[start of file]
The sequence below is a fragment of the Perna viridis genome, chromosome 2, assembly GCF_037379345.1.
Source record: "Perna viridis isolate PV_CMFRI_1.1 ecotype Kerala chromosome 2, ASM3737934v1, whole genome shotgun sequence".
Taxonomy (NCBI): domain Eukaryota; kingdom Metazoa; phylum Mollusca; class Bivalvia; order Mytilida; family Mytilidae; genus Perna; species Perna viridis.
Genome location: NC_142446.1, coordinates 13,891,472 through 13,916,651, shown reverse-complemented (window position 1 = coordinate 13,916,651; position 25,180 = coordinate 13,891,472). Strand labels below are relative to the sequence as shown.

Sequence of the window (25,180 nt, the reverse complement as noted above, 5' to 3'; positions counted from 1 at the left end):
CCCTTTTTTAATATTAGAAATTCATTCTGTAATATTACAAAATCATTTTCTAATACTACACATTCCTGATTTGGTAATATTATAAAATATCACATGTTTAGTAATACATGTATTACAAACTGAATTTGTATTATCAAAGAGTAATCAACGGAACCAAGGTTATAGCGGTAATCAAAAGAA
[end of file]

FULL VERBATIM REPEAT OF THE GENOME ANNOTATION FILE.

The sequence below is a fragment of the Perna viridis genome, chromosome 2, assembly GCF_037379345.1.
Source record: "Perna viridis isolate PV_CMFRI_1.1 ecotype Kerala chromosome 2, ASM3737934v1, whole genome shotgun sequence".
Taxonomy (NCBI): domain Eukaryota; kingdom Metazoa; phylum Mollusca; class Bivalvia; order Mytilida; family Mytilidae; genus Perna; species Perna viridis.
Genome location: NC_142446.1, coordinates 13,891,472 through 13,916,651, shown reverse-complemented (window position 1 = coordinate 13,916,651; position 25,180 = coordinate 13,891,472). Strand labels below are relative to the sequence as shown.

Sequence of the window (25,180 nt, the reverse complement as noted above, 5' to 3'; positions counted from 1 at the left end):
CCCTTTTTTAATATTAGAAATTCATTCTGTAATATTACAAAATCATTTTCTAATACTACACATTCCTGATTTGGTAATATTATAAAATATCACATGTTTAGTAATACATGTATTACAAACTGAATTTGTATTATCAAAGAGTAATCAACGGAACCAAGGTTATAGCGGTAATCAAAAGAA